Sforno says life is full of collective setbacks like this. Where we endure hard things, make hard choices, sometimes the wrong ones. 

Nachmanides, the famous commentator from the Golden Age of Spain, in his telling of the Jewish story — he ignores our Golden Calf moment altogether. He says — our story and the story of life is the story of progress, of learning, and getting better, and eventually building a redeemed world, fixing the brokenness. The Golden Calf story — a setback like this — has no such place in that story of progression, of moral progress. 

So Sforno says life is struggle. That we’re due a pandemic. And Nachmanides says we are learning something from it, that we are progressing. 

And perhaps both are true.

There’s a mystical Jewish idea that life began with redemption — the Garden of Eden — and life will end with redemption, when we achieve tikkun olam, the fixing of this broken world. And that the steps in between do look like a cycle still — of setbacks and triumphs, real hardship and great joy. So both Sforno and Nachmanides are right.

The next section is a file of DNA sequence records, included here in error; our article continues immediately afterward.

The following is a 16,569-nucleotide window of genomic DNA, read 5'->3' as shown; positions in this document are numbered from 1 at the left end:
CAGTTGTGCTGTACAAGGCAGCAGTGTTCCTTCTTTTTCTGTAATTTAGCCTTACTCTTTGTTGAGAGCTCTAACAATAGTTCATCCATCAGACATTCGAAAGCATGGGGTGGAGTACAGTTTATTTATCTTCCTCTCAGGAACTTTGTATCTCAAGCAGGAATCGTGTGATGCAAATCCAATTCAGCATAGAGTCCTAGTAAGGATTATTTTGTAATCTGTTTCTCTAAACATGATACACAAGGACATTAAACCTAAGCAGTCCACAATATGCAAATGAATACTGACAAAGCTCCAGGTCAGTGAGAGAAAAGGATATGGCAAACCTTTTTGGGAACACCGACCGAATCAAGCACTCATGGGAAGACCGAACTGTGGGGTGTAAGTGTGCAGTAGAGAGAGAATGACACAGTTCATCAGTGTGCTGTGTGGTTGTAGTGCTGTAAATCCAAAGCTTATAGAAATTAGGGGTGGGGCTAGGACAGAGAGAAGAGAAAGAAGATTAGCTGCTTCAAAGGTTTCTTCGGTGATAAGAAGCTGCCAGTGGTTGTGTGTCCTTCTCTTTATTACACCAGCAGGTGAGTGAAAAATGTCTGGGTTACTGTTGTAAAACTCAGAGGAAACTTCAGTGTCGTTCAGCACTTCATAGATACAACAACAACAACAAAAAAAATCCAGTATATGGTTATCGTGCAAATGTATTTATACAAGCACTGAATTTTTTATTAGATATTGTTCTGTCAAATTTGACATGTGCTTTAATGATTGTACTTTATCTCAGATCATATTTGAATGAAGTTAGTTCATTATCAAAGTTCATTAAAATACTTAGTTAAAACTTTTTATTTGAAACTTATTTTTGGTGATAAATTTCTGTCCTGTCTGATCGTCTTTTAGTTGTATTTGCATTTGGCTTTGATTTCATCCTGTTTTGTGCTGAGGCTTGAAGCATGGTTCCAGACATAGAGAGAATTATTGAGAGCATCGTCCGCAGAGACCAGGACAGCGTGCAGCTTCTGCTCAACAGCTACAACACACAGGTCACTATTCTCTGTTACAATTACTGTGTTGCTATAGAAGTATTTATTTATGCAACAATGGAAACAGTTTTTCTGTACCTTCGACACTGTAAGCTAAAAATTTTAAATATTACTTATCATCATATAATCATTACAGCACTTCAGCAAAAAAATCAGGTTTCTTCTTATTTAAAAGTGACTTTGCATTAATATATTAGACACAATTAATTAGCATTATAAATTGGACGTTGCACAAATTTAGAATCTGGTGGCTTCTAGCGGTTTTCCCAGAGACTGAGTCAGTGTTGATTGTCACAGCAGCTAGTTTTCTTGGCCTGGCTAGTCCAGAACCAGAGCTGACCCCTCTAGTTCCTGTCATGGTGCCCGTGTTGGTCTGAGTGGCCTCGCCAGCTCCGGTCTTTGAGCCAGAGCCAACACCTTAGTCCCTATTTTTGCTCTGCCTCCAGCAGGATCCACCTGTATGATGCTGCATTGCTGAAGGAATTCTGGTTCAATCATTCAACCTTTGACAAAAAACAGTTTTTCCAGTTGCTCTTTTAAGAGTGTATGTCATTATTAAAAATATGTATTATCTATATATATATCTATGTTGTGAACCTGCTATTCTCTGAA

“You’re done.” “I’m done” “We want to be done.” 

Moses has tarried too long on the mountain, and we are tired and scared. This broken moment is then hopefully one where we can also learn. And not to say that any of this difficulty is justified. Just to say — it is happening — so what are we going to do about it?

Shabbat provides some answer too. Shabbat is about time outside of time. A time to abide. Not to be frustrated. Or concerned about what will happen next. Not to wish things otherwise. Now is like this.